A shocking new investigative report has just been released from the USDA Office of Inspector General (OIG). The report found that the animal care unit of the USDA's Animal and Plant Health Inspection Service (APHIS), which is tasked with inspecting animal breeding facilities and animal dealers, is taking little to no enforcement actions against licensed breeders and dealers who violate the Animal Welfare Act (AWA).
The number of those violators is alarming: out of 8,289 licensed dealers, 5,261 violated AWA. At the re-inspection of 4,250 violators, inspectors found that 2,416 repeatedly violated AWA. That’s a 63% violation rate and a 57% repeat violation rate for licensed dealers.
- A dog with so many feeding ticks on its face that it appears to have a bunch of grapes hanging from its forehead
- A dog with a severe leg wound left untreated for 7 days, during which time the flesh and muscle rotted away to reveal bare bone.
- A dog whose entire body is completely covered in ticks.
- Animal Care Inspectors did not confiscate animals that were dying, starving or seriously suffering. The Animal Welfare Act allows APHIS to confiscate any animal found to be suffering as a result of a failure to comply with AWA. However, APHIS has added a provision requiring that the violator be given a final opportunity to take corrective action before confiscation can occur, even in extreme cases where animals are dying or suffering
- Animal Care Inspectors did not require immediate care for suffering animals.
- Animal Care Inspectors did not report cases of severe animal cruelty/neglect to appropriate state authorities for follow-up and/or prosecution.
- Animal Care Inspectors allowed 52% of repeat offenders to go unpunished and unsanctioned:
“...Inspectors ‘must recommend an enforcement action’ for repeat violators; however, one of the choices is to take no action, which is what the inspectors did in 52 percent of the repeat violations we reviewed.”
- Animal Care misused the penalty system, giving breeders and dealers such deep discounts on fees as to make the penalty useless. Sometimes discounts were so high that the penalty went from a negative to a positive figure.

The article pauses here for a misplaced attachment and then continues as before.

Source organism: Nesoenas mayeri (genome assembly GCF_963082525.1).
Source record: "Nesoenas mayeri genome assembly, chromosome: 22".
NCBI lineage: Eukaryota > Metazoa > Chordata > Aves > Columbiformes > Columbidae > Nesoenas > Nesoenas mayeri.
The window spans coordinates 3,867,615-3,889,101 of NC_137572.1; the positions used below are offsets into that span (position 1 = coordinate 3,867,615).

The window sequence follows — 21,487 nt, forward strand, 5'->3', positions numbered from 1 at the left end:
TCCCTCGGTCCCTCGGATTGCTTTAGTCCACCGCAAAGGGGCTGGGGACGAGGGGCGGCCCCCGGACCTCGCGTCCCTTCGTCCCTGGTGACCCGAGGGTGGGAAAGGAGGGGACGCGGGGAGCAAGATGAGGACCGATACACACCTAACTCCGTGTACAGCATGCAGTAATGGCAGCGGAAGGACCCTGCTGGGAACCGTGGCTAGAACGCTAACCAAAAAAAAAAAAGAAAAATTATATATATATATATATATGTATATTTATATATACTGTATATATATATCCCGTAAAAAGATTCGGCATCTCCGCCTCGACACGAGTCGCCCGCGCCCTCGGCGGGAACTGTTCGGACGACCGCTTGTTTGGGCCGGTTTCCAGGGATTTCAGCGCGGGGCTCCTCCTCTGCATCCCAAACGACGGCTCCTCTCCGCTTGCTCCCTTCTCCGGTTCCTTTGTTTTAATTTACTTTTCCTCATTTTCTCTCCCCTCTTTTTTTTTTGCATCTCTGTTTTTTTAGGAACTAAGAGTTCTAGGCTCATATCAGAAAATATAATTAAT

- Animal Care Inspectors incorrectly classified violations, delaying follow-up inspections and enforcement action. If a violation is classified as a direct violation, the inspector must re-inspect the facility within 45 days to ensure that suffering animals are treated in a timely fashion. Indirect violations may not require re-inspection for an entire year, leaving animals in distress for extended periods.
- Animal Care Inspectors failed to sufficiently describe and/or document cases with photographic evidence. In one case this resulted in a violator’s fine being reduced from $25,000 to $2,500.
- Dealers/breeders selling over the Internet are exempt from inspection and licensing requirements.
- Animal Care narrowly defines a repeat violator as one that consecutively violates the same subsection of the animal welfare regulations. This means that a dealer can violate multiple sections of the regulations without being labeled a repeat violator.
Specific Examples from the Report
- Exmple 1: At a facility in Oklahoma with 83 adult dogs, AC cited the breeder for a total of 20 violations (including 1 repeat and 1 direct) during 5 inspections from April 2006 to December 2007. The direct violation concerned the lack of adequate veterinary care for three dogs, one of which involved a dog that had been bitten by another dog.